A nor'easter with hurricane-force wind gusts battered much of the East Coast on Saturday, flinging heavy snow that made travel treacherous or impossible, flooding coastlines, and threatening to leave bitter cold in its wake.
The storm thrashed parts of 10 states, with blizzard warnings that stretched from Virginia to Maine. Philadelphia and New York saw plenty of wind and snow, but Boston was in the crosshairs. The city tied its record for biggest single-day snowfall, with 23.6 inches (60 centimeters), the National Weather Service said.
Winds gusted as high as 83 mph (134 kph) on Cape Cod in Massachusetts. Southwest of Boston, the town of Sharon, Massachusetts, had received more than 30 inches (76 centimeters) of snow by Saturday night, while Islip, New York, and Warren, Rhode Island, both saw more than 24 inches (61 centimeters).
The wind scoured the ground bare in some spots and piled the snow into huge drifts in others.
Forecasters watched closely for new snowfall records, especially in Boston. The Boston area's modern snowfall record is 27.6 inches (70 centimeters), set in 2003.
New York City and Philadelphia were far from setting all-time records but still saw significant snowfall, with at least 7.5 inches (19 centimeters) in New York's Central Park and at the Philadelphia airport.
Many flights at airports serving New York, Boston and Philadelphia were canceled Saturday, according to FlightAware. More than 4,500 flights were canceled across the U.S., though airports in the Northeast didn't report evidence of mass strandings, given that the storm was anticipated and many airlines called off flights in advance.
Amtrak canceled all its high-speed Acela trains on the busy Boston-to-Washington corridor and canceled or limited other service.
In Boston, Dominic Torre was out driving his snow dump truck since the storm began overnight, picking up loads of plowed snow from the streets of and dumping it in unused parking lots known as “snow farms.” It was about time for such a big storm, he said.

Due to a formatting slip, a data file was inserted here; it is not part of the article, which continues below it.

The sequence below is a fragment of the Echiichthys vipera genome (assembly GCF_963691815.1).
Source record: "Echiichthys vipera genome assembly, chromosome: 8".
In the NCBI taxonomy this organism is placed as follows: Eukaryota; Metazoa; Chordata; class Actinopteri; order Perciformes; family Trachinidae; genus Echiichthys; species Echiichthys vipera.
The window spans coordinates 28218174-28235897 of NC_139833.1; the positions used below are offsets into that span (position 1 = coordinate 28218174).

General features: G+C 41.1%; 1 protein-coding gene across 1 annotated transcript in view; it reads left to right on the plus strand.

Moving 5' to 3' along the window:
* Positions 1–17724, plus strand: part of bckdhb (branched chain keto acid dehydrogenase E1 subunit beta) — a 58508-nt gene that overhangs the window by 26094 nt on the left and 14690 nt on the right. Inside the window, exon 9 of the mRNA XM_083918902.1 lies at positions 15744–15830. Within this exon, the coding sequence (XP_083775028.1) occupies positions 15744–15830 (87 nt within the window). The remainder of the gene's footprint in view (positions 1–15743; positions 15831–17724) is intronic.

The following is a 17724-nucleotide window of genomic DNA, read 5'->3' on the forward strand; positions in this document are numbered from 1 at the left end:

“You know, we were overdue," he said. “It’s pretty hairy, you know, a lot of snow. A lot of snow, a lot of trips, a lot of loads. And it ain’t over yet. It ain’t done yet.”
Videos on social media showed wind and waves battering North Weymouth, south of Boston, flooding streets with a slurry of frigid water. Other videos showed a street underwater on Nantucket and waves crashing against the windows of a building in Plymouth.
Over 120,000 homes and businesses lost power in Massachusetts, with failures mounting. No other states reported widespread outages.
Climate change, particularly the warming ocean, probably influenced the strength of the storm, atmospheric researchers said.
Much warmer ocean waters “are certainly playing a role in the strengthening of the storm system and increased moisture available for the storm,” said University of Oklahoma meteorology professor Jason Furtado. “But it isn’t the only thing.”
The storm had two saving graces: Dry snow less capable of snapping trees and tearing down power lines, and its timing on a weekend, when schools were closed and few people were commuting.
Parts of 10 states were under blizzard warnings at some point: Maine, New Hampshire, Massachusetts, Rhode Island, Connecticut, New York and New Jersey, along with much of the Delmarva Peninsula in Delaware, Maryland and Virginia.
The National Weather Service considers a storm a blizzard if it has snowfall or blowing snow, as well as winds of at least 35 mph (56 kph) that reduce visibility to a quarter-mile or less for at least three hours. In many areas, Saturday's storm met those criteria.
Rhode Island, all of which was under a blizzard warning, banned all nonemergency road travel.
In West Hartford, Connecticut, a tractor-trailer jackknifed on Interstate 84, closing several lanes. Massachusetts banned heavy trucks from interstate highways.
Ocean City, Maryland, recorded at least a foot (30 centimeters) of snow. Maryland State Police tweeted that troopers had received more than 670 calls for service and responded to over 90 crashes by midmorning.
New York Gov. Kathy Hochul advised people to stay home and warned of below-zero windchills after the storm passes. The state had declared a state of emergency Friday evening.
“This is a very serious storm, very serious. We’ve been preparing for this. This could be life-threatening,” Hochul said. “It’s high winds, heavy snow, blizzard conditions — all the elements of a classic nor’easter.”
Police on Long Island said they had to help motorists stuck in the snow, and an elderly man shoveling snow died after falling into a swimming pool. In Philadelphia, few drivers ventured onto streets covered in knee-high drifts.
Hardy New Englanders took the storm in stride.
Dave McGillivray, race director for the Boston Marathon, jokingly invited the public to his suburban Boston home on Saturday for a free snow-shoveling clinic.
“I will provide the driveway and multiple walkways to ensure your training is conducted in the most lifelike situation,” he said.
Washington and Baltimore got some snow but were largely spared. The worst of the nor'easter was expected to blow by Sunday morning into Canada, where several provinces were under warnings.
Catalini reported from Morrisville, Pennsylvania. Contributing to this report were Associated Press journalists Rodrique Ngowi in Boston; David Collins in Hartford, Connecticut; Jeff McMillan in Scranton, Pennsylvania; Seth Borenstein in Kensington, Maryland; and Ron Todt in Philadelphia.